There is a tree which stands at the centre of one of the killing fields in Cambodia. The trunk is covered in bits of cloth as a memorial to the children and babies who were smashed to death there by the Khmer Rouge. I do not have a clear photo of it. My hands were shaking far too much to steady my camera.
A few weeks ago I visited the Choeung Ek killing fields, a few miles outside Phnom Penh. This sad place was eerily quiet, except for birdsong. Groups of westerners, sweating in the heat, walked slowly from one horrific gravesite to another. The fact that this is just one of the many places where socialists inflicted the crime of genocide on their fellow citizens is too monstrous a concept to grasp.
As I toured Phnom Penh, I kept wondering what this amazing city must have been like before. As interesting and welcoming as it is, the city is a mess, a shadow of its former self after the Khmer Rouge obliterated it. Appalling traffic, smog, old men with amputated limbs begging for food and street children using the Mekong River as a toilet are its distinctions now. Very little government infrastructure exists to help genocide survivors and many live in extreme poverty.
Despite this, Cambodians are friendly and welcoming. Children waved to me as I navigated broken pavements, their parents coaxing them to give the traditional namaste greeting. Back at the hotel, staff were eager to know what I thought of the killing fields. They want the world to remember the Cambodian genocide.
Cambodians are a young people. Two million people were killed during the genocide – a quarter of the population at the time. Not many over the age of forty are still alive and those who are were forced into labour camps as children and saw their parents slaughtered in the killing fields. At that exact same time I was learning to spell and play hopscotch. They are living reminders of the evils of socialism and the folly of ideology.
Somehow the meaning of word socialism has been forgotten. This has led to the crazy idea that socialists are kind and caring people and the rest of us are evil capitalist pigs. The events of the past week at the Labour Party conference, and of history, show that this is a lie. The appalling misogyny, violence, racism and anti-Semitism so prevalent now in the Labour Party has led to MPs begging their members to be nice to one another. If they cannot treat each other decently how will they act towards everyone else?
Their conference was really a deluded homage to socialism. Corbyn, his apparatchiks and Momentum have turned their Party into a socialist movement for the envious, the malcontent, the anti-Semite, the clueless Millennial and the misfit. Those who proudly claim to be socialists are ignorant of history and should be ashamed of themselves.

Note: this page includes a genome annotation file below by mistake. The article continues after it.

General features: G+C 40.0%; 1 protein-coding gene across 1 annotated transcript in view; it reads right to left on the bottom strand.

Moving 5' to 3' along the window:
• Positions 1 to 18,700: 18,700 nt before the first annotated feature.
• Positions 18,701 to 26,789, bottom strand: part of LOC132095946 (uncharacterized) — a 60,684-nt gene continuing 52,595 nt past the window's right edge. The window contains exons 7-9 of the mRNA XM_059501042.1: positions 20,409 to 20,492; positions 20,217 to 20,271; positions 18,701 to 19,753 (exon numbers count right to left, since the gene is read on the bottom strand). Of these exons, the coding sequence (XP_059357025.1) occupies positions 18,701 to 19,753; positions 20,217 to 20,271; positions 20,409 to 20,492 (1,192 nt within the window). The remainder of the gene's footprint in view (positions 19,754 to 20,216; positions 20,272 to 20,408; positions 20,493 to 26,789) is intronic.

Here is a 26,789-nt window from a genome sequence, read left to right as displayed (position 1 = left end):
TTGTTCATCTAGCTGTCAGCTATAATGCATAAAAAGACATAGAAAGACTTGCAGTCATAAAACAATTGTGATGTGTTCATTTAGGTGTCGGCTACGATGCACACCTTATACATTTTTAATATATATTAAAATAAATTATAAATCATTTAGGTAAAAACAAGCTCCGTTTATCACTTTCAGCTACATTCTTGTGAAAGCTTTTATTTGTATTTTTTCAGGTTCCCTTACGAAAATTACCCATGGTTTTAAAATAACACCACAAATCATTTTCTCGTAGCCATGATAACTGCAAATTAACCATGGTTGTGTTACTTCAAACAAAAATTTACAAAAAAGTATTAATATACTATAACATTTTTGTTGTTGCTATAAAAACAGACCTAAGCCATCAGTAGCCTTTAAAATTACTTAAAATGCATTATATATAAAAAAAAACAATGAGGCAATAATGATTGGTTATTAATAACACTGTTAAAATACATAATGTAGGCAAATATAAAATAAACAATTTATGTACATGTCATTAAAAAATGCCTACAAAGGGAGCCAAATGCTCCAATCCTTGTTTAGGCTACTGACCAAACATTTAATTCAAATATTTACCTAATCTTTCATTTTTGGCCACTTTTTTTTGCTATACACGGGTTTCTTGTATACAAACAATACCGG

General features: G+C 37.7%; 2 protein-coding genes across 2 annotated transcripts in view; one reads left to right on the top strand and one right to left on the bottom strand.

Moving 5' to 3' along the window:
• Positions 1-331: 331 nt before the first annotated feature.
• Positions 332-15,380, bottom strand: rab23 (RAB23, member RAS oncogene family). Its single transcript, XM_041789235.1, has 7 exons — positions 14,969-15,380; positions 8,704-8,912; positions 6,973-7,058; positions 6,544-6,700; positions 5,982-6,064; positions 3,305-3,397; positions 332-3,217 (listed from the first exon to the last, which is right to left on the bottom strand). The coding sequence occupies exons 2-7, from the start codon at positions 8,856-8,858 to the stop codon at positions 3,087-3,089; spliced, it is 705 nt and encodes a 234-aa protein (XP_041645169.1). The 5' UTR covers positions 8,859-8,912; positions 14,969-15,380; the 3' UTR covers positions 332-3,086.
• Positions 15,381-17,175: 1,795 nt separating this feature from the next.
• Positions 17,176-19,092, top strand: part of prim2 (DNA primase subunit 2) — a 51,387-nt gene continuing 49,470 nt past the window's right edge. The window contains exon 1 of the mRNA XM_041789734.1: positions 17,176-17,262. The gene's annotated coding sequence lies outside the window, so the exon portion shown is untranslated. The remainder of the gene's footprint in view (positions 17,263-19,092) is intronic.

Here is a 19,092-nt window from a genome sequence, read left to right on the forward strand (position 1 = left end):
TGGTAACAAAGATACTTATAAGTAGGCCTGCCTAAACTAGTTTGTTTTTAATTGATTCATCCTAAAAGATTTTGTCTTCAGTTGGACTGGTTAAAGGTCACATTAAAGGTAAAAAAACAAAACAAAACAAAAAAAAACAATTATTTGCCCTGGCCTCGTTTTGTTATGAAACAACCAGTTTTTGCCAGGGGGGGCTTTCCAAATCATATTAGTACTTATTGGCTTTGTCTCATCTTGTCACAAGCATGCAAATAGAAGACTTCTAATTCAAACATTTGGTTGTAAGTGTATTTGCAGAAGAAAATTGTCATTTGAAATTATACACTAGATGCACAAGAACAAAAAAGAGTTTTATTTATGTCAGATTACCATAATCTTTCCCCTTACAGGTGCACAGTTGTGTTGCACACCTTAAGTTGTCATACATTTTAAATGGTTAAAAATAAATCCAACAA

The purge that Momentum is threatening Labour members with, is for now, a mild imitation of the purges which socialist fascists are so fond of. The Khmer Rouge also liked to purge. It purged Cambodia of its intellectuals, middle classes, doctors, writers, artists and Buddhist monks.
Too many are now drinking from the cult of Corbyn’s Kool-Aid. His groupies are starting to resemble the personality cult of North Korea, especially with their ‘Poems for Jeremy’and their petition to have a statue of him erected in Islington. As for my fellow Jews who still support Labour – they seem to be suffering from the worst form of Stockholm syndrome.
Labour Party members are becoming increasingly fond of the words revolution, comrade, solidarity and socialism. They are mistaken if they believe these have positive connotations. These words represent a murderous ideology and warn of potential destruction to our great country. Perhaps we should remind Labour members to tack on the words genocide, famine, murder, starvation, poverty and suffering, and maybe then they will realise that their blather is nothing new or heroic. But maybe they prefer to use phrases like ‘Zionist bitch’ and ‘Tory vermin’ instead. The Hutu also made use of words they liked too when they called the Tutsi ‘cockroaches’, right before they began the Rwandan genocide.
John McDonnell might have thought he was being clever when he obscenely quoted Mao Tse-tung’s Little Red Book in Parliament. What he really did was spit on the graves of the millions who died under Mao’s torturous Marxist-Leninist regime. His conference ode to socialism was just as bad. Perhaps he has forgotten Stalin’s forced collectivisation policy in the Ukraine, which killed millions. Or his Marxist comrade, the insane Robert Mugabe. How many more examples do these foolish middle class social warriors need to realise that socialism does not work? Perhaps they should pay Venezuela another visit.
Conservatives can mock the stupidity of the Labour Party. But we are one economic crash away from the electorate voting for Corbyn. Theresa May and her government need to lose their complacent attitudes and work towards making sure this never happens.
In my hotel room, away from the sweet and kind Cambodians, I wept. Not with shock, because as Jew and an African I am well versed in the horrors of genocide. But with rage at the futility of murdering in the name of such a poisonous ideology. I cried with pity for those who suffered, and are still suffering, the incomprehensible effects of genocide.
By claiming allegiance to socialism the Labour Party pays homage to the worst despots and murderers ever to have lived. This is nothing to be proud of. There is a common belief that wars are fought over greed and land. But wars are really fought over ideology. Socialism is a twisted vision of a utopian society and never works, because we are all flawed beings. This savage doctrine, and its offshoots, must never be inflicted on our country. We can, and we must, learn from history.
(Image: Andrew Kitzmiller)